But the bad news is that nearly three of four of these so-called leaders still refuse to repudiate his candidacy despite his contempt for women and his threat to become a tyrant. Denouncing his gross behavior and his dirty mouth isn’t enough. He is unfit in every way for any office, let alone the highest in the land. No politicians who pretend otherwise are fit for office themselves.

As has been written, Marco Rubio would rather debase himself — and his office — than risk alienating the Tea Partiers who put him into the Senate. It figures. He’s been nothing but an opportunist throughout his career, which has been defined by winning offices he hasn’t earned and puts to no good use.

Rubio is hardly alone, of course, in putting his own welfare ahead of his country’s.

Rubio and all other Trump apologists deserve to be defeated, every one of them. For our country’s sake, they must be. For the Republican Party’s own sake, they must be.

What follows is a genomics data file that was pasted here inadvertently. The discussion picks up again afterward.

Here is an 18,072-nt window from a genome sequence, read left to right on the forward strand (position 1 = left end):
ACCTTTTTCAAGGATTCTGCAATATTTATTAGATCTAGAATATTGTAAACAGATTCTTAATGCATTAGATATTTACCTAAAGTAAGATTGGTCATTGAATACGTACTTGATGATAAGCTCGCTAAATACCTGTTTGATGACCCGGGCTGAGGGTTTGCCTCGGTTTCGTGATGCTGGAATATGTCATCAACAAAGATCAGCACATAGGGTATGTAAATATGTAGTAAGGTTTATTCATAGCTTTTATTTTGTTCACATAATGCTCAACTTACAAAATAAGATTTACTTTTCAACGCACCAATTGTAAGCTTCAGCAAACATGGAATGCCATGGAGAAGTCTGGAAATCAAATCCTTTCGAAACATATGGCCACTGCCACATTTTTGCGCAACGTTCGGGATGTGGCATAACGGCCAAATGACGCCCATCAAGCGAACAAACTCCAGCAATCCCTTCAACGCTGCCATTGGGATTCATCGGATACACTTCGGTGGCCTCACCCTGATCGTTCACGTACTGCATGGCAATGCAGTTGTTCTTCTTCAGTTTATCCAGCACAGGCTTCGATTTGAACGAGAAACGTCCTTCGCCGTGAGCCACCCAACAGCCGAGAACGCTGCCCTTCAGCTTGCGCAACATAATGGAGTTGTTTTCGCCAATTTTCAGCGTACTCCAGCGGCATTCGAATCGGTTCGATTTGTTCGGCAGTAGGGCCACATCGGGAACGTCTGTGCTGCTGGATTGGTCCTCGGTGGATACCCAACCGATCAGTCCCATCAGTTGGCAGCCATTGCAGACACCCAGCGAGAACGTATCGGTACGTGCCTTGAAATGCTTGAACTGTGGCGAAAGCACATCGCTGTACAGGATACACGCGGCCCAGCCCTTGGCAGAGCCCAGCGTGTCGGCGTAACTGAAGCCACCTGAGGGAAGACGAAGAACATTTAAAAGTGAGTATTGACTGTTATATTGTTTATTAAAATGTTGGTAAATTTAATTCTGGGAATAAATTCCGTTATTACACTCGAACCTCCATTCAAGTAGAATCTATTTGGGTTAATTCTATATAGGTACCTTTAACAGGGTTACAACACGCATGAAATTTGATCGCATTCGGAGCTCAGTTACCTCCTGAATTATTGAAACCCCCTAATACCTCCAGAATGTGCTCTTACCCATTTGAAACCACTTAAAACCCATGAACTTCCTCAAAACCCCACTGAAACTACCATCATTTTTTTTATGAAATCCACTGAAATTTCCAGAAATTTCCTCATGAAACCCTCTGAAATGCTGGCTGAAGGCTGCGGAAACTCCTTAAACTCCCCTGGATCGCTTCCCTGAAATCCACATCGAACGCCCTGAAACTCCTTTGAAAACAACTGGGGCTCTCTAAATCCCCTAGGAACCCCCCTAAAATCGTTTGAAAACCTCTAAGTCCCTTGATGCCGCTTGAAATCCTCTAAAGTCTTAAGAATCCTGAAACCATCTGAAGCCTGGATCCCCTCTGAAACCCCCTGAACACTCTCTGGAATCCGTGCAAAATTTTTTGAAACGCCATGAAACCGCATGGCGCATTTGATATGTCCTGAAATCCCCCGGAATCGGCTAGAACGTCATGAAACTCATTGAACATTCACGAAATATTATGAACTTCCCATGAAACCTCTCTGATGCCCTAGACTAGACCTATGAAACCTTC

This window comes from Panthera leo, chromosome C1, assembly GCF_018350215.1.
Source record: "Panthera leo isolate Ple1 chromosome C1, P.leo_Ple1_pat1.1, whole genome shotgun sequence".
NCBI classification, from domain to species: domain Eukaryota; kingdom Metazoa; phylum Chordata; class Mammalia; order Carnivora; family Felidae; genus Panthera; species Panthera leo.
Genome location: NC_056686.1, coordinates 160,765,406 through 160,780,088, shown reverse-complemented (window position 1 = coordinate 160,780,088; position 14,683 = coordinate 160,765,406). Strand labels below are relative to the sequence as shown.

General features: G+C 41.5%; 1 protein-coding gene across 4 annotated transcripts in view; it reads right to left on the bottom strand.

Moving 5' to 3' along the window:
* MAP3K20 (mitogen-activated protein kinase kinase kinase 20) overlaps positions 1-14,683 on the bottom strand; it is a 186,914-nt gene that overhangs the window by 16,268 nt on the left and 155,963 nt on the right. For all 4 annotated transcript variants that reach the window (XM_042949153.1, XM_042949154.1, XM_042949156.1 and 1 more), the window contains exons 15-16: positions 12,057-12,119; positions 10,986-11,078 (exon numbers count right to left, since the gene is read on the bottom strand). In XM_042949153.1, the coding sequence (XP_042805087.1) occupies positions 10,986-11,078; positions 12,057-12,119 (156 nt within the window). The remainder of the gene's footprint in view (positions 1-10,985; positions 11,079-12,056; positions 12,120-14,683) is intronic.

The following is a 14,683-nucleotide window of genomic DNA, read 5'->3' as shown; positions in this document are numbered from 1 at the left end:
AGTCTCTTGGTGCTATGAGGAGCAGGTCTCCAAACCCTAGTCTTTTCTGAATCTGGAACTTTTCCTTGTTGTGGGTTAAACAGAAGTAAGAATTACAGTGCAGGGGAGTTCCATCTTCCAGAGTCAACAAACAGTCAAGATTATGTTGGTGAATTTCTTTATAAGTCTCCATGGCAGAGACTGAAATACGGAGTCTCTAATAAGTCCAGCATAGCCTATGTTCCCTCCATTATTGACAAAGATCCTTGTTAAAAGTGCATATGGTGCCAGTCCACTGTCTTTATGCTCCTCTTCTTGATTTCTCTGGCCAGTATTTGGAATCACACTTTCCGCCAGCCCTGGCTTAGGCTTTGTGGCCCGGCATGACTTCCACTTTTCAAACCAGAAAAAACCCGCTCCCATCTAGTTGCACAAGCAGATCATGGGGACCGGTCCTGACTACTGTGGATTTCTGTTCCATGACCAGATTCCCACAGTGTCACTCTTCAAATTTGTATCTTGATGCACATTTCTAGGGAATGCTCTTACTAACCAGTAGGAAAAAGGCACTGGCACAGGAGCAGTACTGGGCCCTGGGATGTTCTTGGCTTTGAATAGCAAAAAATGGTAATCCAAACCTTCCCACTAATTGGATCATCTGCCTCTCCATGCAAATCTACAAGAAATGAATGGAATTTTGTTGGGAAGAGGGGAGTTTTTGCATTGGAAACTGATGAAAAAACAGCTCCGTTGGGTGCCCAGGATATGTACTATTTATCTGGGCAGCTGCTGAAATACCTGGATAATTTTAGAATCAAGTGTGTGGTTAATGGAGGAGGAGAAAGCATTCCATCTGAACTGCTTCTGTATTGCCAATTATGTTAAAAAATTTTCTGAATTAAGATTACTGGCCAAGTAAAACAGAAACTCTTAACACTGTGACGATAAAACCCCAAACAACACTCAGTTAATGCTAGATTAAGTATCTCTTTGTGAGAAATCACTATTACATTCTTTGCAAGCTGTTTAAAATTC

The cowards should be pushed aside.

___

Martin Dyckman is a retired associate editor of the newspaper now known as the Tampa Bay Times. He lives in suburban Asheville, North Carolina.

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2 Comments

  1. Re: “The Republican Party bears enormous blame for this.”

    Yes it does, and for even more reasons than you correctly list in this article.

    Remember, there’s been a Republican dominated Senate AND House for almost 6 years. They brought the government to a halt as petty vengeance. They prided themselves on being the party of “No!” and “HELL NO!!!” They passed the smallest amount of legislation ever. They promised non-stop obstructionism and delivered it. Their approval ratings hover around 9%.

    If they had actually done something to help the middle and lower classes, they wouldn’t be wanting a ‘revolution’ now. JFK got it right: “Those who make peaceful revolution impossible will make violent revolution inevitable.”

    And the GOP’s inaction caused it.

    The Trumpettes are ‘mad’ at the wrong people.